The Democratization of Writing and Publishing: Access for All?

So where exactly is the digital revolution taking writing and the publishing industry?

The new issue of The Futurist magazine (July-August 2008) contains the article “The 21st Century Writer” which yet again has me trying to visualize where the publishing industry is headed. In the article, author Patrick Tucker — director of communications for the World Future Society — succinctly summarizes the turning point at which the industry currently finds itself:

“We’re entering an era where the acts of thinking, writing, and to a certain extent publishing are indistinguishable, and where charging money for editorial content is becoming an ever trickier proposition.”*

I remember a college English teacher of mine back in the early 1980s who asserted that the word processor** made it possible for anyone, regardless of skill, to become an author. In retrospect, there is some truth in that claim, and this democratization process now extends beyond the role of the author. Information technology has lowered the entry barrier nearly to zero for almost every role in the process of creating and publishing a book. 

Anyone with a computer now can take a try at writing the Great American Novel. With increasingly inexpensive desktop publishing and graphic design software, it’s become possible for everyone to take their written words and lay them out into something resembling a finished book. And thanks to the rise of print-on-demand technology, a number of third-party services will take that book and print as many copies as the author wants (and can pay for). Or if the author decides to distribute his or her work electronically, it is simply saved as a PDF and the cost of printing is completely eliminated.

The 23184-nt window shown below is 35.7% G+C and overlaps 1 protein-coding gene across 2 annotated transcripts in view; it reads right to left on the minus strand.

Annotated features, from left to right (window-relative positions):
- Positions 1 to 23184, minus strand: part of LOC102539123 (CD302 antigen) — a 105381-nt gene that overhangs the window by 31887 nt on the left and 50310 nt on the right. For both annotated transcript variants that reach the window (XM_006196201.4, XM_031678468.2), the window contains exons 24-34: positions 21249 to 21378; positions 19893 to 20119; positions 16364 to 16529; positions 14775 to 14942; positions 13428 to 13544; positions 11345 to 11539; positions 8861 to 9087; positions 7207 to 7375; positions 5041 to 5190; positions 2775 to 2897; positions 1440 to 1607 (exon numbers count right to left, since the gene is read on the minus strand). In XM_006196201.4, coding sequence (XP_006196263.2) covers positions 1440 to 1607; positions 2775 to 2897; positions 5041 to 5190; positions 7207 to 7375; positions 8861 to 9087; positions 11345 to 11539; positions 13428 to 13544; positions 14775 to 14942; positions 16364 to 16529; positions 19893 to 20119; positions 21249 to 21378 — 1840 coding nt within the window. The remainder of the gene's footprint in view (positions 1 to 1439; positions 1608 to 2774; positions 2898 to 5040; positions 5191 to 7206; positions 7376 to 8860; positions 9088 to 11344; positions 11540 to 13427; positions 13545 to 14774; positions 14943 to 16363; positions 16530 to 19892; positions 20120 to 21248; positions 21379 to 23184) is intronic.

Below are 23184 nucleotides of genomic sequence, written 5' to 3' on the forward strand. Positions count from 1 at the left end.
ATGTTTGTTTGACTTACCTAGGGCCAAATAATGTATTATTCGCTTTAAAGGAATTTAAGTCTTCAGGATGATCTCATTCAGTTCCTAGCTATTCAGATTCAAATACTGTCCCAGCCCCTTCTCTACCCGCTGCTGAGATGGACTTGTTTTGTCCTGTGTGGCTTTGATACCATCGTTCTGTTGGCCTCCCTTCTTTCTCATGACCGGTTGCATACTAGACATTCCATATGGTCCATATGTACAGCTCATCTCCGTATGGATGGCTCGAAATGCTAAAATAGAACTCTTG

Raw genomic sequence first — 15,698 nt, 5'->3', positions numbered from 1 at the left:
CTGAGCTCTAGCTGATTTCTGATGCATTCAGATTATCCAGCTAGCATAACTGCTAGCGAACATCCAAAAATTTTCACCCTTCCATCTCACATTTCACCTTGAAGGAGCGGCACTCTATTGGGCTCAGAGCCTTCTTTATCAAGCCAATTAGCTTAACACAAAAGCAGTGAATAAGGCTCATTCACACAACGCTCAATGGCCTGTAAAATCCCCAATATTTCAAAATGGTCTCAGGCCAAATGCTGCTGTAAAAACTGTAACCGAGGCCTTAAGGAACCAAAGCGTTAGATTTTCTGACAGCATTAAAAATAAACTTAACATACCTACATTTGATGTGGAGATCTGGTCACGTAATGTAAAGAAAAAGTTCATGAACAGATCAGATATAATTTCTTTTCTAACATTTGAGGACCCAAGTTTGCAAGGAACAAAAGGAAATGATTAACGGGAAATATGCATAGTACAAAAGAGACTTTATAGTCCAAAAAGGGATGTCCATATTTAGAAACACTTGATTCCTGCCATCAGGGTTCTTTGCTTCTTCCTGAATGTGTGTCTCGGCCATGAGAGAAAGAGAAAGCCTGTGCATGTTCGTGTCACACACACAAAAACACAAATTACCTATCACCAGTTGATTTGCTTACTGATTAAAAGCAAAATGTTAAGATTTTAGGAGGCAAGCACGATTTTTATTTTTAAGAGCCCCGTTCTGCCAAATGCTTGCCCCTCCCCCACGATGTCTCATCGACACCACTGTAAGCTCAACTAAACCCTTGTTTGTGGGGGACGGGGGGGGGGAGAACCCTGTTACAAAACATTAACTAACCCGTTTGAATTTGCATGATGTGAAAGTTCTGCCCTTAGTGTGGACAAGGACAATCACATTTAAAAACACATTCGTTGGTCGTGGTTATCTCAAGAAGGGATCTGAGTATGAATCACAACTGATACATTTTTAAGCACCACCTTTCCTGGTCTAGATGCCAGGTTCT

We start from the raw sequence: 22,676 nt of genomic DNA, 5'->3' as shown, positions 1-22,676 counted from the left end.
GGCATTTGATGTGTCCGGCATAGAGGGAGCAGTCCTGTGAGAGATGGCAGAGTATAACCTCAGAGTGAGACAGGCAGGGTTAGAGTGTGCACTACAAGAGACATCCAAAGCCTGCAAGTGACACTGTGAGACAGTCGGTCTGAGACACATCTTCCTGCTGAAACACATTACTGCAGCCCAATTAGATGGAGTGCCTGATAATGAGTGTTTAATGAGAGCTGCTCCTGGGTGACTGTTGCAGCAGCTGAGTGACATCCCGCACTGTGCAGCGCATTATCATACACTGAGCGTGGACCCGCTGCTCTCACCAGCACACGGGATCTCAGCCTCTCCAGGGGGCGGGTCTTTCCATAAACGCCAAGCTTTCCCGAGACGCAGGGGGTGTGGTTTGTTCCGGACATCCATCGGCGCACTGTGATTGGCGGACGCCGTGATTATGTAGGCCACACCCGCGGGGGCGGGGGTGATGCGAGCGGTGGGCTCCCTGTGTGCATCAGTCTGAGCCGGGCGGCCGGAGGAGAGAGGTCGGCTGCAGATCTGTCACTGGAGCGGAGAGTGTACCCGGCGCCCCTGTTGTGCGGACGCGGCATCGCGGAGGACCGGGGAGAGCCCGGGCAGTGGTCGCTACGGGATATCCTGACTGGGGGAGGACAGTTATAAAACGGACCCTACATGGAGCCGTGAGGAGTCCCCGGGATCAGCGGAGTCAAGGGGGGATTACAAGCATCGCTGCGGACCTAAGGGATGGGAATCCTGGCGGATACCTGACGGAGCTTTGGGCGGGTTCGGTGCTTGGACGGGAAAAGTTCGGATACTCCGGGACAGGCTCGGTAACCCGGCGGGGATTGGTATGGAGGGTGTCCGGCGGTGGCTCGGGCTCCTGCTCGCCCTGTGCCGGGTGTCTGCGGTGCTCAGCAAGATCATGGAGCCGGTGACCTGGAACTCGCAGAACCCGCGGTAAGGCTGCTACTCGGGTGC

You’ll notice that nowhere in the process I just described is there mention of editors or editing. Although there are options for self-published authors to purchase editorial services for their writing, such editing is frequently seen as an optional expense that can be foregone (confirming my college English teacher’s worst fears).

As with most things, however, there is a positive side to these increased options for publishing. For example, self-publishing represents a much needed alternative for writers whose subject matter falls outside of the publishing industry’s narrow definitions for commercially viable content. Books that previously were consider by publishers as “not commercial enough” or “too controversial” are no longer completely blocked from publication. The author now has the option of pushing forward, self-publishing the book and seeking out the audience for that book.

There are a number of other topics that Tucker’s article in The Futurist raises — too many to cover in a single posting — so today I’ve focused exclusively on issues associated with the democratization of writing and publishing. What are your thoughts about the impact of digital technology on our roles as writers, publishers and even readers? Are we approaching some sort of postliteracy where writing has been reduced to the lowest common denominator? Or are we about to experience an explosion of ideas arising from the many voices that previously were classified as “unpublishable” in book format?


*An electronic version of Patrick Tucker’s article “The 21st Century Writer” is available on the World Future Society website.

**Isn’t it interesting how quaint the term “word processor” now sounds?

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